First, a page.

The Organic bazaar run by Thanal in Trivandrum partners with the Save Our Rice Campaign in Kerala to market traditional rice varieties. Since the last few years the Campaign has been working on reviving traditional rice varieties and in the last three years the focus has also encompassed marketing and popularizing traditional rice among consumers. The Campaign conserves 208 varieties in its trial farm in Wayanad of which 140 varieties belong to Kerala and 68 varieties are from other regions. On the rice marketing end, 10 farmers regularly supply around 12 varieties of traditional rices to the Bazaar. These include Mullankazhama, Gandhakasala, Thondi, Thavalakannan, Kuruva, Urunikazhama, Karutha navara, Palthondi, Mappilaisamba, Chenellu, Virippu and Kalladiyaryan.
In this context to understand the challenges of marketing traditional organic rice PADDY spoke with Sangeetha and Usha. Below are excerpts from the conversation: Kerala has the comparative advantage that the tradition of eating red rice has continued despite the huge influx of polished white rice (which has been adopted in the last decade or two due to the ease of cooking and before that purchased by a large number of people through the public distribution system due to the very low prices ). Therefore, the problem of reintroducing red rice is not as severe as in the neighbouring states. Yet, many of the younger people have moved away to white rice and the efforts of the Save Our Rice campaign and the organic bazaar have been directed at introducing red rice to the younger population.
In a way it seems strange that we have to market rice in Kerala , where the staple food is rice. However, the reality is that today people pick up a single variety of rice for regular use and a Basmati for special occasions. Most people have forgotten the numerous varieties they have eaten as children or were grown by their grandparents or even parents. Another problem with red rice is that it takes longer to cook. Having said that, increasingly, people are aware of the health consequences of white rice and many would like to move to the healthier option of red rice. However, busy lives and schedules keep them shackled to the habit of white rice.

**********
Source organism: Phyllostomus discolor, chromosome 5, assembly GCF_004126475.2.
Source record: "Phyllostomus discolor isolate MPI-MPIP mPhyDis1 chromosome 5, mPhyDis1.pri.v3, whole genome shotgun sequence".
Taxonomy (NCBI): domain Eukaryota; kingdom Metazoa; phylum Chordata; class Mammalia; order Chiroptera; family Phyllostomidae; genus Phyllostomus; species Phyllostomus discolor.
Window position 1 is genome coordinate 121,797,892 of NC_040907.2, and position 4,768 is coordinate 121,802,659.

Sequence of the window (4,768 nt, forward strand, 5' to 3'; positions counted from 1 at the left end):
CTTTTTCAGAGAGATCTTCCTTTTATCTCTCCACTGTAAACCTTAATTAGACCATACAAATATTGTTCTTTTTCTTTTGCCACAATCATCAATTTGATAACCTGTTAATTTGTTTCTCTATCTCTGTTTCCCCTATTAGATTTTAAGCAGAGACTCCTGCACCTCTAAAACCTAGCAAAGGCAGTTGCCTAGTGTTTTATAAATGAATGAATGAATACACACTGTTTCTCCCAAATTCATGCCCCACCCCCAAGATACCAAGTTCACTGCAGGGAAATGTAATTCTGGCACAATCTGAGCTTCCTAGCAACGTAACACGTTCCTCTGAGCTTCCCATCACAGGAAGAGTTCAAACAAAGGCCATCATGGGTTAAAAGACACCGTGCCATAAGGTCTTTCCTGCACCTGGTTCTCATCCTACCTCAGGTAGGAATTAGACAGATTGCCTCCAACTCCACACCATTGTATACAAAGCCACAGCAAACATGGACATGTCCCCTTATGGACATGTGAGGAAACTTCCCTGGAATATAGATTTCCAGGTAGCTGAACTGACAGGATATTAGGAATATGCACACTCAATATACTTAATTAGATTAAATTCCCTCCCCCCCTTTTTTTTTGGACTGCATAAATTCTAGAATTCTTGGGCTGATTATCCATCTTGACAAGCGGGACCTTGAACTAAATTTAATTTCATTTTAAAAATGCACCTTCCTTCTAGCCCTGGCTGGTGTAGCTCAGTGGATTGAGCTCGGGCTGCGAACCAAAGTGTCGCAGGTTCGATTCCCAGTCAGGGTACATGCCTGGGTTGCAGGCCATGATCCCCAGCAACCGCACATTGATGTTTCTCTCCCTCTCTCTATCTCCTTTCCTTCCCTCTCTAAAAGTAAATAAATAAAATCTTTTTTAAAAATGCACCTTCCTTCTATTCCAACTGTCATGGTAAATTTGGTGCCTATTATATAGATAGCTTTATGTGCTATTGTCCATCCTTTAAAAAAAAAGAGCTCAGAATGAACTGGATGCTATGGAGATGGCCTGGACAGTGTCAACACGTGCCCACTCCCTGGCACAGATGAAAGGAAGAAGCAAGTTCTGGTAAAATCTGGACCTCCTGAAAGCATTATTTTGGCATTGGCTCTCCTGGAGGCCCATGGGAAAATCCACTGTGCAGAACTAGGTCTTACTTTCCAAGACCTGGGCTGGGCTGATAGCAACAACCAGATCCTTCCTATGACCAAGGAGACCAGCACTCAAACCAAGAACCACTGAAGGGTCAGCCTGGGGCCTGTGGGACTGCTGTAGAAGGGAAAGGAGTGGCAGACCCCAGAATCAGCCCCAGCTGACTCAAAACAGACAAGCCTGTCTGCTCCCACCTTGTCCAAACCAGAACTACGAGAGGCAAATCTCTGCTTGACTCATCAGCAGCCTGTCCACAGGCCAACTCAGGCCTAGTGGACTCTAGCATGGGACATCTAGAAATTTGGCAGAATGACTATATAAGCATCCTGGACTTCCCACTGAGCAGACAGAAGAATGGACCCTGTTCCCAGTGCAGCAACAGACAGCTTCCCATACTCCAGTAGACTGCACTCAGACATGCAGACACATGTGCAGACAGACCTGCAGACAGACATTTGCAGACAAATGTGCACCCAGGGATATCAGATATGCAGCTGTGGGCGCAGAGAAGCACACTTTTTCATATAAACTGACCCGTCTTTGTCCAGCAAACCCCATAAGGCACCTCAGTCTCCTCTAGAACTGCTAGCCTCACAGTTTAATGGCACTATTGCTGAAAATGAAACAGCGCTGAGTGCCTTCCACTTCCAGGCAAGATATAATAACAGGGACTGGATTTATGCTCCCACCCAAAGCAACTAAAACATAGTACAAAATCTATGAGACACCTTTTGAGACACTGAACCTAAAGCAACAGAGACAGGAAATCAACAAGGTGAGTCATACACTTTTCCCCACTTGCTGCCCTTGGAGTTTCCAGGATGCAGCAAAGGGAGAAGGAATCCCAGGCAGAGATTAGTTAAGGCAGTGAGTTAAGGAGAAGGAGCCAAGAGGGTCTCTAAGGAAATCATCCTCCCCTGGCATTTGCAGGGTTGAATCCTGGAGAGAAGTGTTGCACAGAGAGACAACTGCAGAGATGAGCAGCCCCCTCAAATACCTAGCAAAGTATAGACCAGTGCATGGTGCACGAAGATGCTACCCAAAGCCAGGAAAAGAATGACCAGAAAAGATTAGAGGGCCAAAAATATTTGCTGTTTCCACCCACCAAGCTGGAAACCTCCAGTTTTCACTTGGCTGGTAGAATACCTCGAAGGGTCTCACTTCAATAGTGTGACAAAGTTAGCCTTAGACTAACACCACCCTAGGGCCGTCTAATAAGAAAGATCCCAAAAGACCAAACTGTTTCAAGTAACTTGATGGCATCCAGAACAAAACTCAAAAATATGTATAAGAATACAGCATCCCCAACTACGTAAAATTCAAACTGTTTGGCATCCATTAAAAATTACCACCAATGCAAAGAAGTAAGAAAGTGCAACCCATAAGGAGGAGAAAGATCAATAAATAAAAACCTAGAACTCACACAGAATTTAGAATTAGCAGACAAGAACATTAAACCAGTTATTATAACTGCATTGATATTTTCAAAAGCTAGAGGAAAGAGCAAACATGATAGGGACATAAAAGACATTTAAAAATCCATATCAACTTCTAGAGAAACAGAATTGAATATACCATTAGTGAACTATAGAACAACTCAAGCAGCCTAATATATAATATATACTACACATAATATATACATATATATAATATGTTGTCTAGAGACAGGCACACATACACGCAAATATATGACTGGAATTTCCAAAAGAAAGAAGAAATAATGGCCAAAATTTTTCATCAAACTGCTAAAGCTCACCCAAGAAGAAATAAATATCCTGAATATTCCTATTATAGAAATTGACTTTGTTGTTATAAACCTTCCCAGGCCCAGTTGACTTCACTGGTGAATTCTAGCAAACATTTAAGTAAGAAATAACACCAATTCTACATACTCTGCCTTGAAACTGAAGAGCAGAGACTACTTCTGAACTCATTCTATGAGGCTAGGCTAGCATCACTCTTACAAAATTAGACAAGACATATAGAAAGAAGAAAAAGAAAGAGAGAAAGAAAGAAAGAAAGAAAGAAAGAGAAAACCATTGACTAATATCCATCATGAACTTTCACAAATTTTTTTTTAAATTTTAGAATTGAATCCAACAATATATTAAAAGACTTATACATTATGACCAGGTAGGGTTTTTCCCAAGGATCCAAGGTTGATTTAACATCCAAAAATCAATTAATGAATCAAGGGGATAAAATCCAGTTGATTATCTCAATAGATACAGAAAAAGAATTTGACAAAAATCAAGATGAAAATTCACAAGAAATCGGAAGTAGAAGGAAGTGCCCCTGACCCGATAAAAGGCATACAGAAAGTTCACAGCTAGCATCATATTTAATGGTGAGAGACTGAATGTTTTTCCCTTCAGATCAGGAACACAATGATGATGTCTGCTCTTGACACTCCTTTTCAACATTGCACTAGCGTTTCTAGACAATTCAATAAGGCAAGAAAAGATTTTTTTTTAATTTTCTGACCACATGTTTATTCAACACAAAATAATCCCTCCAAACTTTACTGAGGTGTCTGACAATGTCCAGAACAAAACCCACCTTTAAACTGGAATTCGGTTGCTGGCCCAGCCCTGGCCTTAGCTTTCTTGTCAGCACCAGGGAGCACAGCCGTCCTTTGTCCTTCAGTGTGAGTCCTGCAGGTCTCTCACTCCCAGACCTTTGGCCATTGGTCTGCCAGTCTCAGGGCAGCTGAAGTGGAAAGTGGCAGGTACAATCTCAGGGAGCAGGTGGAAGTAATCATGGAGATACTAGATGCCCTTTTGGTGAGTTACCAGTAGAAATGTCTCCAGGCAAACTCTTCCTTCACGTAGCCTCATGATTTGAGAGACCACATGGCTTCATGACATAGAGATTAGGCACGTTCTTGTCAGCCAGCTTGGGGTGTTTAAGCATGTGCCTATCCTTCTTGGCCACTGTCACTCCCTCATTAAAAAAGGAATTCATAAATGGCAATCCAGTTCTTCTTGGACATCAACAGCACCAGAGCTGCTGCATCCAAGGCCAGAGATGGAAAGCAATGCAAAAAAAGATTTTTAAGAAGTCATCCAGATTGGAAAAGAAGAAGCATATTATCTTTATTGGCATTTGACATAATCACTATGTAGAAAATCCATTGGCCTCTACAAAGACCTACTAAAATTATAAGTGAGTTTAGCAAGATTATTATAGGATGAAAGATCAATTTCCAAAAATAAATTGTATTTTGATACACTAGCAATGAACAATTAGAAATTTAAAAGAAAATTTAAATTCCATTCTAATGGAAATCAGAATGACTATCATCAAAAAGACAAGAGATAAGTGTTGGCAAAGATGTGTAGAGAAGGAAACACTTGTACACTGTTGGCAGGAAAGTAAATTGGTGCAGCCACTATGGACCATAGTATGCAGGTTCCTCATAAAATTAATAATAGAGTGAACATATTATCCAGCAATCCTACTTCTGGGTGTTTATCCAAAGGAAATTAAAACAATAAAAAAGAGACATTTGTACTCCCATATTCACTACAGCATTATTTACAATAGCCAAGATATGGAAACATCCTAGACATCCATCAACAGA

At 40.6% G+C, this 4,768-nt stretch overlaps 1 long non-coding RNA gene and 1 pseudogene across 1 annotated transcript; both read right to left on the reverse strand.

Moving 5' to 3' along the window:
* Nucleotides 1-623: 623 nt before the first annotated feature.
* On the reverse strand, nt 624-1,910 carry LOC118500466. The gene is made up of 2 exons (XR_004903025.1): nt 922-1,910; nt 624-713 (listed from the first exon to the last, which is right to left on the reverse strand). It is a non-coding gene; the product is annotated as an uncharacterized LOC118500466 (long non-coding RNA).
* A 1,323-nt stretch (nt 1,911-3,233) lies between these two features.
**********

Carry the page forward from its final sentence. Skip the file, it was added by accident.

We found that most people do not have the patience or time to research the variety and figure out what to do. So they may buy it if we give them information on how to use the variety. The other serious problem we discovered is the erosion of the “cooking culture” in many of the younger households and the resultant preference for ready to eat foods.
Initially when the Bazaar began stocking rice, we found that the tendency of the regular customers was to try one or more of the traditional varieties in small quantities. We realized that this was a slow process and we needed to attract more customers , more quickly to these varieties. That was the time we began to organize Melas in the city ( thiruvananthapuram) . We found that the Melas, which also received media coverage, brought in many new people who checked out the traditional varieties and a few were willing to buy them. We have also introduced different kinds of rice flour that are widely used by keralites for preparing dishes like Puttu, Appam, Idiyappam and Ada. The media stories about the speciality of the rice, their unique properties have helped bring in people , also rice preparations have generated interest in the varieties.
The ideas which are under consideration are: a speciality rice mela featuring delicacies made with the different kinds of traditional rices, a recipe book in Malayalam and cooking demos. The team believes that getting hotels in Kerala to introduce these rice varieties will also be rewarding as many people will be willing to try foods they have tasted outside home.